Exposed HV Cable Under Driver Side Rear Door

Discussion in 'Clarity' started by Richard Hwang, Aug 10, 2018.

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  1. Richard Hwang

    Richard Hwang New Member

    The orange HV cable is located under the driver side rear door. Is this normal for the cable to be exposed? Thanks.

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  3. KentuckyKen

    KentuckyKen Well-Known Member

    Yes, its perfectly normal. Mine is just like your picture.
    However, I notice you’re missing a plug in the the oblong oval hole just behind the angle iron of the lift point. There are 4 that the dealer was supposed to have installed. See this thread:
  4. megreyhair

    megreyhair Active Member

    OMG. I was looking for a high voltage plug. I am thinking I can connect the HV batt to a DC-AC inverter to power my house when electric goes out.
  5. Sandroad

    Sandroad Well-Known Member

    OMG is right! The car has lethal voltage/current in the HV wiring (it's NOT 12V) and you could easily kill yourself messing with that. Further, the HV battery has no output while the car is off. Finally, there isn't enough juice in the HV battery to run an entire house for very long. Install a generator and transfer switch and the life you save may be your own.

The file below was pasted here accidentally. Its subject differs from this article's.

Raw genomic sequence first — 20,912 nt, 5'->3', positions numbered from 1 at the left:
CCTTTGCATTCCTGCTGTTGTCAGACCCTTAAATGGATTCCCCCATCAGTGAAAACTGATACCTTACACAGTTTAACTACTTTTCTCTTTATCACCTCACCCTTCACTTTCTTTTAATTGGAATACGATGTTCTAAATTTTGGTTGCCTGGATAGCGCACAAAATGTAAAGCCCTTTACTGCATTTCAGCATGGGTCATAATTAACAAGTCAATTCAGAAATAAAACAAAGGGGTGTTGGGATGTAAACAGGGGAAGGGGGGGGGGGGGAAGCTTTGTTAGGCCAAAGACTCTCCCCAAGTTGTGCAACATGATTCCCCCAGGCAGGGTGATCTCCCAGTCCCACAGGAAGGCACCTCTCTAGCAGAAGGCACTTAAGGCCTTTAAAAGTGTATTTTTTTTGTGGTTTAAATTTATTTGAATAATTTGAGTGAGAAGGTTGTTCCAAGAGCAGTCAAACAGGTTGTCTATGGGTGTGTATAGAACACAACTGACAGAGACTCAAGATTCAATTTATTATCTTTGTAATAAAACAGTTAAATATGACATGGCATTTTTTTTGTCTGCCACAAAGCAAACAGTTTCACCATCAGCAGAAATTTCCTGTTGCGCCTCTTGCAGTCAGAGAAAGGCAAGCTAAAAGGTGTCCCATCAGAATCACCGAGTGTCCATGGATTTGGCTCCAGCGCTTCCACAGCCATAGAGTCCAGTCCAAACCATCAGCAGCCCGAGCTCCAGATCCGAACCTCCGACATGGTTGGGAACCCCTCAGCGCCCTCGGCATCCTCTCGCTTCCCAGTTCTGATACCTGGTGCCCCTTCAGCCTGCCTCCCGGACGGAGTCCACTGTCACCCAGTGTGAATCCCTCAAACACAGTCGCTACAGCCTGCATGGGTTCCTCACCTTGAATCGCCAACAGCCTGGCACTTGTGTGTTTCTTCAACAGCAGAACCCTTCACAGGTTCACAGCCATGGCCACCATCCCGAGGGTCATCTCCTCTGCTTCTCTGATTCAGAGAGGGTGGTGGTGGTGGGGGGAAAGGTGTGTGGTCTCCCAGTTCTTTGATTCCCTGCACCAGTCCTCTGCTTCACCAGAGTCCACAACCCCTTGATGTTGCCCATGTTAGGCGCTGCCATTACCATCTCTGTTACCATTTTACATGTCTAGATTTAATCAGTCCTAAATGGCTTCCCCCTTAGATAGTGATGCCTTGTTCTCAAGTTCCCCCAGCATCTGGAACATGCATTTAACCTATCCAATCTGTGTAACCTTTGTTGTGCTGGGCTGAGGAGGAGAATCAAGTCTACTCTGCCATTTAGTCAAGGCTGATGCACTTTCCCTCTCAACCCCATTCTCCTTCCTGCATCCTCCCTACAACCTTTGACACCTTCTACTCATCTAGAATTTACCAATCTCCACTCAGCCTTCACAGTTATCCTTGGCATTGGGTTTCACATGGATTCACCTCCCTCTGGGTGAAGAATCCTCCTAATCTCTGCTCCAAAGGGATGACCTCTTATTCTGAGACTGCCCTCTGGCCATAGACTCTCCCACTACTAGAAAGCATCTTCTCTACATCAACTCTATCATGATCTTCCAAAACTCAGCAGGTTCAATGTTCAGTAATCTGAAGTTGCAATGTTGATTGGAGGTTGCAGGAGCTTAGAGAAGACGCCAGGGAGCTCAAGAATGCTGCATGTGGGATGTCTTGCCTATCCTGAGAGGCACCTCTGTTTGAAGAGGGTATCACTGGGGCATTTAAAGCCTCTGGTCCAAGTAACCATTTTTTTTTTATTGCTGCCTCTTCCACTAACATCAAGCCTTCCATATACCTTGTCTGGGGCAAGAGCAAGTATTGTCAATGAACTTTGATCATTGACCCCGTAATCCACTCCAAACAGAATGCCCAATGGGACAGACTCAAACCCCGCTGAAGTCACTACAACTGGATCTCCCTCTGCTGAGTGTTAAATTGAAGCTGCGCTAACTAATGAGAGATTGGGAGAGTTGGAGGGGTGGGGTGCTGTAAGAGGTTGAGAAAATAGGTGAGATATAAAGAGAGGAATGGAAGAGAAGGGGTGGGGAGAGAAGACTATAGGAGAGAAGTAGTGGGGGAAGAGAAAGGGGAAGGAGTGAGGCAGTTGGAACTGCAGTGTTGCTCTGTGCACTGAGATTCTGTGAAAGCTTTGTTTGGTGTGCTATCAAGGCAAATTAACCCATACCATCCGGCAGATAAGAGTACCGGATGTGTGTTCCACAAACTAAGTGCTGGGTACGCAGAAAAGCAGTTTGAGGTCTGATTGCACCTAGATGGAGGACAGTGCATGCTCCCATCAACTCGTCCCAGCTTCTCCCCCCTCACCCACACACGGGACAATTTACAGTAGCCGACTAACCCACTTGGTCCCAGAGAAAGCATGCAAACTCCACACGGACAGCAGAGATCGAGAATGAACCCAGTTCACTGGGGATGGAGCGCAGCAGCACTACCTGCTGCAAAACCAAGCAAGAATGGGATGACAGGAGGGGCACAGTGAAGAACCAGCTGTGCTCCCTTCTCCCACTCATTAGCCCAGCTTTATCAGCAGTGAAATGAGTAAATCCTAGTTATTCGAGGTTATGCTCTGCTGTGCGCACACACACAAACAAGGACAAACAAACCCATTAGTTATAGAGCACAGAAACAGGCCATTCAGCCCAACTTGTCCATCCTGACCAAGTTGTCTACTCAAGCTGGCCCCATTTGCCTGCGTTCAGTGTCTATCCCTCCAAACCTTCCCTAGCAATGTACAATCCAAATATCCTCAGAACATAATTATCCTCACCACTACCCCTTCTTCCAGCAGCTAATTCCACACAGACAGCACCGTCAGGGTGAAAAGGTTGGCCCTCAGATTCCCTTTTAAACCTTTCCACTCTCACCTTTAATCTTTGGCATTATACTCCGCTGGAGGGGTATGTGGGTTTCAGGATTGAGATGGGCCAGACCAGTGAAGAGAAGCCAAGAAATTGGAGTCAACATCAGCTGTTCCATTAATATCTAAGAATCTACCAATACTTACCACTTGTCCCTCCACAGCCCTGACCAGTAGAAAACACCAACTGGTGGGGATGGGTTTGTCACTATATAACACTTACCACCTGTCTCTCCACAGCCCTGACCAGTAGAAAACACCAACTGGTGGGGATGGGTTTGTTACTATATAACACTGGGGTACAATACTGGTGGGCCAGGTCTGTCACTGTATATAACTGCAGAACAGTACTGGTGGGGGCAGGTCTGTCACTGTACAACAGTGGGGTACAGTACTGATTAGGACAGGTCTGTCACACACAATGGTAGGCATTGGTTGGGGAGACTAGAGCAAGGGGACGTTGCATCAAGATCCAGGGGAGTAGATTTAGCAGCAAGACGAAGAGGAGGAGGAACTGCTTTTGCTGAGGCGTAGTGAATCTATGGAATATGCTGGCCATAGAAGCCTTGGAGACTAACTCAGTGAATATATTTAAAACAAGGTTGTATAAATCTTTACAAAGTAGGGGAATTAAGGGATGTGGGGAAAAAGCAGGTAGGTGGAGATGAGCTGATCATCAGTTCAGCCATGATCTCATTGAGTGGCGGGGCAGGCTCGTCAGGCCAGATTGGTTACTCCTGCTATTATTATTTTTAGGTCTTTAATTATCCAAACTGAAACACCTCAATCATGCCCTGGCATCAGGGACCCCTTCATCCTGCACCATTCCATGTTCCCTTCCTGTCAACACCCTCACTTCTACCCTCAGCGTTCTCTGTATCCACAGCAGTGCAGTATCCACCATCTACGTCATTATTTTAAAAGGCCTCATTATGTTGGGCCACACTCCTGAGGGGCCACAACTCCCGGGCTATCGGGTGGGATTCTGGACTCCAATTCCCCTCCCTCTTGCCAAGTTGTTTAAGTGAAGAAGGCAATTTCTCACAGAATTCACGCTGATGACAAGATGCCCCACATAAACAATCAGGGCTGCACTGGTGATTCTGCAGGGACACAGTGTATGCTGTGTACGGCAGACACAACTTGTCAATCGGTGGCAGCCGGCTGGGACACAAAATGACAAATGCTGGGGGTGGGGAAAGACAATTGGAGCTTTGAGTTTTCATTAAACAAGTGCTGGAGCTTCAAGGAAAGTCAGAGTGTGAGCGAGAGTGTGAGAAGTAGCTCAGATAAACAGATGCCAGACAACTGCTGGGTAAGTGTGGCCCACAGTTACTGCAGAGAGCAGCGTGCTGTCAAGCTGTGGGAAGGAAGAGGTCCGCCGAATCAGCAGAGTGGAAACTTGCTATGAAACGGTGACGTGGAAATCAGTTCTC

6. Richard Hwang

    Richard Hwang New Member

    Thanks for catching the missing plugs. I received the plugs from the dealers a few days ago and have yet to install them
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  8. insightman

    insightman Well-Known Member Subscriber

    What you need is a Clarity Fuel Cell or a $52K Japanese Clarity Plug-In Hybrid (which includes a Level 3 DC fast-charging port) and Honda's $10K Power Exporter 9000. Then you can power your house from your Clarity.

    ClarityDoc likes this.
  9. GTO 409

    GTO 409 Member

    That photo looks dismal! As if the car assembly hadn't been finished. So, what happens if some kid sticks his fingers in there?

    Why the opening? The paint, rustproofing or whatever it is looks uneven and unfinished, too!

    My old Honda Accord is looking better and better!
  10. sniwallof

    sniwallof Active Member

    Many EVs (possibly all with regulations) have extra terminals in the orange HV connector which break a detection or safety loop when an HV connector is opened. In some cars, an open HV safety circuit disables the HV system, resettable by a dealer.

    I certainly agree, however, that EV as backup power makes sense only if one can tap the HV battery at the high voltage. 12V inverter systems are common, but are relatively inefficient and need thick copper cables (because the current is so high at the low 12V battery voltage) to be useful (e.g. 2 kW) as much more than a novelty .
    Last edited: Aug 12, 2018

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